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Donald Trump's favorite phrase has become 2017's 'word of the year'

Key Points
  • Announcing the winner, U.K.-based Collins Dictionary said the term "fake news" saw an "unprecedented" rise with usage of the term increasing 365 percent since 2016
  • Other words on the short-list included "Antifa", "Echo chamber" and "Corbynmania"
  • The term "fake news" has become synonymous with U.S. President Donald Trump.
President Donald Trump speaks to business leaders as Secretary of the Treasury Steven Mnuchin (L) looks on during a Roosevelt Room event October 31, 2017 at the White House in Washington, DC.
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President Donald Trump will be characteristically pleased with himself when he hears that one of his favorite phrases, "fake news", has been named "word of the year" by dictionary publisher Collins.

Announcing the winner, U.K.-based Collins Dictionary said the term "fake news" saw an "unprecedented" rise with usage of the term increasing 365 percent since 2016.

Defining "fake news" as meaning "false, often sensational, information disseminated under the guise of news reporting," Collins said the word had come top of its annual assessment of the most used words in the English language and will now have its own entry in next year's dictionary.

The term has become synonymous with Trump who has used the phrase repeatedly to criticize the media, particularly during his now infamous Twitter rants, and what he perceives to be inaccurate reporting.


Helen Newstead, the head of language content at Collins, said that much of this year's list of words was "definitely politically charged."

"'Fake news', either as a statement of fact or as an accusation, has been inescapable this year, contributing to the undermining of society's trust in news reporting: given the term's ubiquity and its regular usage by President Trump, it is clear that Collins' Word of the Year 'fake news' is very real news," she said.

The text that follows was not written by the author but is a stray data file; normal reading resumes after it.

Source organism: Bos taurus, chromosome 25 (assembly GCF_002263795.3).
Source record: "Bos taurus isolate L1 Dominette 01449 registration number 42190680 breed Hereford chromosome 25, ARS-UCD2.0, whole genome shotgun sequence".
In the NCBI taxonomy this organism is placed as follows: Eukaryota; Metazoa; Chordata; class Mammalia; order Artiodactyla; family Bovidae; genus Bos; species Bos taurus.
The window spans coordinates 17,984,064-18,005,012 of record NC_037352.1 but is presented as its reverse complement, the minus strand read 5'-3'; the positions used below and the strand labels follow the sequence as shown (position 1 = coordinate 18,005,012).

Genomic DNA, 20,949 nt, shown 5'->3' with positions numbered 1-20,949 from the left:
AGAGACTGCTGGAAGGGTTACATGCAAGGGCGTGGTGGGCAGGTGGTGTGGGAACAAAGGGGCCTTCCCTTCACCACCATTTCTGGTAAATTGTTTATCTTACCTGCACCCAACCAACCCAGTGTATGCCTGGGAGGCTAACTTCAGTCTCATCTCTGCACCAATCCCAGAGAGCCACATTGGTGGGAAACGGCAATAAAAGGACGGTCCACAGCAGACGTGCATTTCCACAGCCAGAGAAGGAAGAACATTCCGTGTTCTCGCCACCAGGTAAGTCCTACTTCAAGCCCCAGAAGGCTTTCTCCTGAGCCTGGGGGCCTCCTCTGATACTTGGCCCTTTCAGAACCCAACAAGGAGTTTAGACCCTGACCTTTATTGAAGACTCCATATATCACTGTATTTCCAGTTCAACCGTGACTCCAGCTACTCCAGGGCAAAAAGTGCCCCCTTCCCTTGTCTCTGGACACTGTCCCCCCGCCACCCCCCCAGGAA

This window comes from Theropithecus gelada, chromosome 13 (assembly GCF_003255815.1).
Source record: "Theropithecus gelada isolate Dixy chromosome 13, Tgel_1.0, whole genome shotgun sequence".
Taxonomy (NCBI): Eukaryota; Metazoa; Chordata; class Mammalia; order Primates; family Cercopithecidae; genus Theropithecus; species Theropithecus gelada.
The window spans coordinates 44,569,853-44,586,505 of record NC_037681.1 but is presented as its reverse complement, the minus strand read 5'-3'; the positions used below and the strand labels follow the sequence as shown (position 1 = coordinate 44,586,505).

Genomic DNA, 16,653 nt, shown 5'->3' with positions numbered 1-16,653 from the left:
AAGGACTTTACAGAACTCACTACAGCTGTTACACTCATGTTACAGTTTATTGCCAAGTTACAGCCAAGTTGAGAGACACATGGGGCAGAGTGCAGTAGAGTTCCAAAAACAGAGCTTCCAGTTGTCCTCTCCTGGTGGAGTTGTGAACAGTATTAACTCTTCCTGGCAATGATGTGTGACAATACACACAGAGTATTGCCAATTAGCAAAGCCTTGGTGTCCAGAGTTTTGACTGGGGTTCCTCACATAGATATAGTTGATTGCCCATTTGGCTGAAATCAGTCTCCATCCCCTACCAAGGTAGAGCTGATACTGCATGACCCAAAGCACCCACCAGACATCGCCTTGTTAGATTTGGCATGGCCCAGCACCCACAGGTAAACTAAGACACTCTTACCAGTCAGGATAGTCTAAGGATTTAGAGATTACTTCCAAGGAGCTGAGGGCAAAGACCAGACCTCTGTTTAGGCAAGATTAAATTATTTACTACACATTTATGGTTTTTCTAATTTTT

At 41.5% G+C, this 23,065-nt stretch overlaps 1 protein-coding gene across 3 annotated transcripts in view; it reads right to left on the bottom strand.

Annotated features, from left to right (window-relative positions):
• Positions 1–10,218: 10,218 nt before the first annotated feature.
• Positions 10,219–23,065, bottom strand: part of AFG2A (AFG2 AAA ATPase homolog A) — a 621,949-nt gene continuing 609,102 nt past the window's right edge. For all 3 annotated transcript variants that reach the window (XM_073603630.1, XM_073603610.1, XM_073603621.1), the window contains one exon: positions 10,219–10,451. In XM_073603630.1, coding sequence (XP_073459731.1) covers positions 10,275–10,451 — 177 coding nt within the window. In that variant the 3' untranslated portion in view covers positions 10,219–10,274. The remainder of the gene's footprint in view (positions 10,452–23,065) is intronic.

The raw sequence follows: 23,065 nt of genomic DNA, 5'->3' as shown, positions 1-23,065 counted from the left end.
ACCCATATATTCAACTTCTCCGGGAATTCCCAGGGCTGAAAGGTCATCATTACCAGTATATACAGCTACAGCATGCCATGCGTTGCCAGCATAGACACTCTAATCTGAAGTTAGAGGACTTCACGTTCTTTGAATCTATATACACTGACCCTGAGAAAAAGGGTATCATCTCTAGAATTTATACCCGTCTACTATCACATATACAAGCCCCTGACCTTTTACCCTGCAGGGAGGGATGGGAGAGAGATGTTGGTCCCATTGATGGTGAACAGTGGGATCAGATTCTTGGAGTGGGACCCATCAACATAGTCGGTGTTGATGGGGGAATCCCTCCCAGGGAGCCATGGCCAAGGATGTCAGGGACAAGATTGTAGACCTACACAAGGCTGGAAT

Trump appeared to claim in a recent interview that he had coined the phrase, reportedly telling Mick Huckabee (who also ran for the Republican presidential nomination) in an interview that: "I guess other people have used it (the term 'fake' in conjunction with 'media') perhaps over the years, but I've never noticed it. And it's a shame. And they really hurt the country," he said.

However Collins, which is part of the HarperCollins publishing empire and has published dictionaries since 1819, said on Thursday that the association of "fake" with "news" started out in the field of comedy, as exemplified by shows such as Jon Stewart's "The Daily Show" and Chris Morris's "The Day Today."

Then, around 2005, the term began to be applied to false news stories that were circulated with malicious intent rather than as satire.

"During the 2016 U.S. presidential campaign pundits noted the large number of websites broadcasting false stories about the candidates under the guise of news. Then in January 2017 Donald Trump dismissed reports from the CNN news agency about his alleged links with Russia as 'fake news'. Claims that potentially damaging stories were 'fake news', and enquiries into the proliferation of such stories were a major part of the news agenda in 2017," the dictionary publisher noted.

Other shortlisted words in 2017:

"Unicorn": An imaginary creature depicted as a white horse with one long spiralled horn growing from its forehead, regarded as symbol of innocence and purity. A recently launched business enterprise that is valued at more than $1 billion.

"Echo chamber": An environment, especially on a social media site, in which any statement of opinion is likely to be greeted with approval because it will only be read or heard by people who hold similar views

"Gig economy": An economy in which there are few permanent employees and most jobs are assigned to temporary or freelance workers.

"Cuffing season": The period of autumn and winter, when single people are considered likely to seek settled relationships rather than engage in casual affairs.

"Insta": Of or relating to the photo-sharing application Instagram

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